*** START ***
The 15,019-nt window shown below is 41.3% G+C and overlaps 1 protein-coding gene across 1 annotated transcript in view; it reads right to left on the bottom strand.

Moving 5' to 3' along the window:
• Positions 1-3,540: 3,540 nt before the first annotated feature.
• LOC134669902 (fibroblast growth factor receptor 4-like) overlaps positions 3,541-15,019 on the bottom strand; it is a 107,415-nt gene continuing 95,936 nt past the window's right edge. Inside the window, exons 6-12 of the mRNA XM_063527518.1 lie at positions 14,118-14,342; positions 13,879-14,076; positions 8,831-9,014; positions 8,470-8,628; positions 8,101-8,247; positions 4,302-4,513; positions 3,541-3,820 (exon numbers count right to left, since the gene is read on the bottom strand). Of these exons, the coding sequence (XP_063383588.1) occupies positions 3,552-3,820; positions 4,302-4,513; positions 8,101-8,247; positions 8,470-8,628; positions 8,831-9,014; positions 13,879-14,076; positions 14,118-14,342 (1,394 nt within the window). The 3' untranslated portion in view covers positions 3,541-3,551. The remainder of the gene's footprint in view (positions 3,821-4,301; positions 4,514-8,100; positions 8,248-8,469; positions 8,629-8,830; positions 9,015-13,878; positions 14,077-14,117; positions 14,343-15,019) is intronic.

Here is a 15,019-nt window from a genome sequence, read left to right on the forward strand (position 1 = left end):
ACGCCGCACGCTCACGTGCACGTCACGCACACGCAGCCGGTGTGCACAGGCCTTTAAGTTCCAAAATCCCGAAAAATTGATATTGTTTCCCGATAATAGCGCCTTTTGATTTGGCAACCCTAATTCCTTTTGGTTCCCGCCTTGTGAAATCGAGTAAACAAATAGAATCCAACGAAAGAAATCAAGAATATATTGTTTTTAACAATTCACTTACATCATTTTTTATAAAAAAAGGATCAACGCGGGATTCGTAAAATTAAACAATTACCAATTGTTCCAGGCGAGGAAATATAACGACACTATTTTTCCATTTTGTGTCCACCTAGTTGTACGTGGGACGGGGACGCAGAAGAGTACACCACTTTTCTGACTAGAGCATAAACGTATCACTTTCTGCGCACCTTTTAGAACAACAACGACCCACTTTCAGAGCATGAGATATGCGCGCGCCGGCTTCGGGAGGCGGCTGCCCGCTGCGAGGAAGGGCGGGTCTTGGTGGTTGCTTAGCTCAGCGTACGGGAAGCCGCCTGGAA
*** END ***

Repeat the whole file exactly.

The 15,019-nt window shown below is 41.3% G+C and overlaps 1 protein-coding gene across 1 annotated transcript in view; it reads right to left on the bottom strand.

Moving 5' to 3' along the window:
• Positions 1-3,540: 3,540 nt before the first annotated feature.
• LOC134669902 (fibroblast growth factor receptor 4-like) overlaps positions 3,541-15,019 on the bottom strand; it is a 107,415-nt gene continuing 95,936 nt past the window's right edge. Inside the window, exons 6-12 of the mRNA XM_063527518.1 lie at positions 14,118-14,342; positions 13,879-14,076; positions 8,831-9,014; positions 8,470-8,628; positions 8,101-8,247; positions 4,302-4,513; positions 3,541-3,820 (exon numbers count right to left, since the gene is read on the bottom strand). Of these exons, the coding sequence (XP_063383588.1) occupies positions 3,552-3,820; positions 4,302-4,513; positions 8,101-8,247; positions 8,470-8,628; positions 8,831-9,014; positions 13,879-14,076; positions 14,118-14,342 (1,394 nt within the window). The 3' untranslated portion in view covers positions 3,541-3,551. The remainder of the gene's footprint in view (positions 3,821-4,301; positions 4,514-8,100; positions 8,248-8,469; positions 8,629-8,830; positions 9,015-13,878; positions 14,077-14,117; positions 14,343-15,019) is intronic.

Here is a 15,019-nt window from a genome sequence, read left to right on the forward strand (position 1 = left end):
ACGCCGCACGCTCACGTGCACGTCACGCACACGCAGCCGGTGTGCACAGGCCTTTAAGTTCCAAAATCCCGAAAAATTGATATTGTTTCCCGATAATAGCGCCTTTTGATTTGGCAACCCTAATTCCTTTTGGTTCCCGCCTTGTGAAATCGAGTAAACAAATAGAATCCAACGAAAGAAATCAAGAATATATTGTTTTTAACAATTCACTTACATCATTTTTTATAAAAAAAGGATCAACGCGGGATTCGTAAAATTAAACAATTACCAATTGTTCCAGGCGAGGAAATATAACGACACTATTTTTCCATTTTGTGTCCACCTAGTTGTACGTGGGACGGGGACGCAGAAGAGTACACCACTTTTCTGACTAGAGCATAAACGTATCACTTTCTGCGCACCTTTTAGAACAACAACGACCCACTTTCAGAGCATGAGATATGCGCGCGCCGGCTTCGGGAGGCGGCTGCCCGCTGCGAGGAAGGGCGGGTCTTGGTGGTTGCTTAGCTCAGCGTACGGGAAGCCGCCTGGAA